A group of South Carolina hospitals is trying a simple process and are seeing big results in the way they track lab samples. In a short-term pilot project, the South Carolina Hospital Association (SCHA) aims to reduce 90 percent of mislabeling specimen errors in 90 days in emergency departments.
Their program is being presented and discussed next week at the National Patient Safety Forum in Washington, D.C.
The SCHA Vice President of Quality Improvement and Patient Safety Lorri Gibbons says “It’s a safety issue. We decided that this was an issue that needed to be looked at. We could define very clearly some basic steps on this very simple process that does not take additional time, that does not take additional money, or staff.”
Gibbons explains, “Once the patient’s labs have been drawn the nurse or lab tech who draws this blood puts the label on the lab specimen and then reads aloud, and that’s a critical piece on this, reads aloud the last three numbers of the medical record number, looking at the bracelet and the label that’s on the lab specimen.”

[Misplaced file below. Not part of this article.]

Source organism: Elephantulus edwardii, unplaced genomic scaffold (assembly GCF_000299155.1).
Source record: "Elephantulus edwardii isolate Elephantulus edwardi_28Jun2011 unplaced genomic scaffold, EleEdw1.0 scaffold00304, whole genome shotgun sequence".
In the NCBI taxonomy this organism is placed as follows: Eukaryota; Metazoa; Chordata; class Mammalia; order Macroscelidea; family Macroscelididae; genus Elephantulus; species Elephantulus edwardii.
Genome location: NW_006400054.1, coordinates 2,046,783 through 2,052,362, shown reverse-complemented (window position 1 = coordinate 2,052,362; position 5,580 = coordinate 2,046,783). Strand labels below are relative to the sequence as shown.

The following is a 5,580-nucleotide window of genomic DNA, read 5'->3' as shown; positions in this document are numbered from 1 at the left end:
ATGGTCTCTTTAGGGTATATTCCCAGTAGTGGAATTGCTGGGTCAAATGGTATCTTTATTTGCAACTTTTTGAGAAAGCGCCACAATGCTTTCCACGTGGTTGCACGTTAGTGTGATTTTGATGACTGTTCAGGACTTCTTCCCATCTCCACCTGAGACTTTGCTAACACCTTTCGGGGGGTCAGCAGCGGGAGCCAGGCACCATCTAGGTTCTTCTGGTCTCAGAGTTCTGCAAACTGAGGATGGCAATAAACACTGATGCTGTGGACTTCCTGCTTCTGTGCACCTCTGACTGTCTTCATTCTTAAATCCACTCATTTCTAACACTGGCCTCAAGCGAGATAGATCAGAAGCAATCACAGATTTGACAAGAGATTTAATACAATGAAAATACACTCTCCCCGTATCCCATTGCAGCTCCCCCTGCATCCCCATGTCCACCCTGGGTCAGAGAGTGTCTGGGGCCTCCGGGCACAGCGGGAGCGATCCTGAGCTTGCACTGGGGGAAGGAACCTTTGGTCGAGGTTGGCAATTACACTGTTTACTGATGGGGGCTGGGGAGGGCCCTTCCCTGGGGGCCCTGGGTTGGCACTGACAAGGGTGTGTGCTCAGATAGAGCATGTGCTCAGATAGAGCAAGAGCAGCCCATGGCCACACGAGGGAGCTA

The hospitals involved include Roper St. Francis Healthcare System in Charleston, Baptist Easley, Georgetown Hospital System, tRMC in Orangeburg and Carteret, a hospital in North Carolina
After month of the “Final Check” practice, the errors dropped from 131 in those five hospitals to 13, according to Gibbons. The next month, errors dropped to nine.
Palmetto Health Richland was the first to try the procedure, after they conducted an internal check. Shelly Rorie is the director of patient safety at Palmetto Health Richland.
“We realized that they were not doing everything in the procedure that we thought they were,” says Rorie. At the same time, the common practice of “Red Rules” was punishing employees for mistakes, but not helping to create solutions.
“In health care, we want to learn and prevent any harm and any errors. Putting something out there that sends a message of fear to your employees is not beneficial,” she adds. Palmetto Health is now planning to do away with Red Rules as they adopt the Final Check process.
In the hospital’s high volume trauma center, Rorie says they eliminated all errors on blood samples and are now concentrating on other types of specimens.
“It was a no-brainer. We had a leader come in from an actual lab come in and say,’This was the easiest, cheapest, there’s nothing associated cost-wise, FTE-wise.’ It’s a no-brainer and we’ve had just positive results from everybody involved,” says Rorie.
The five-hospital study will continue through this year.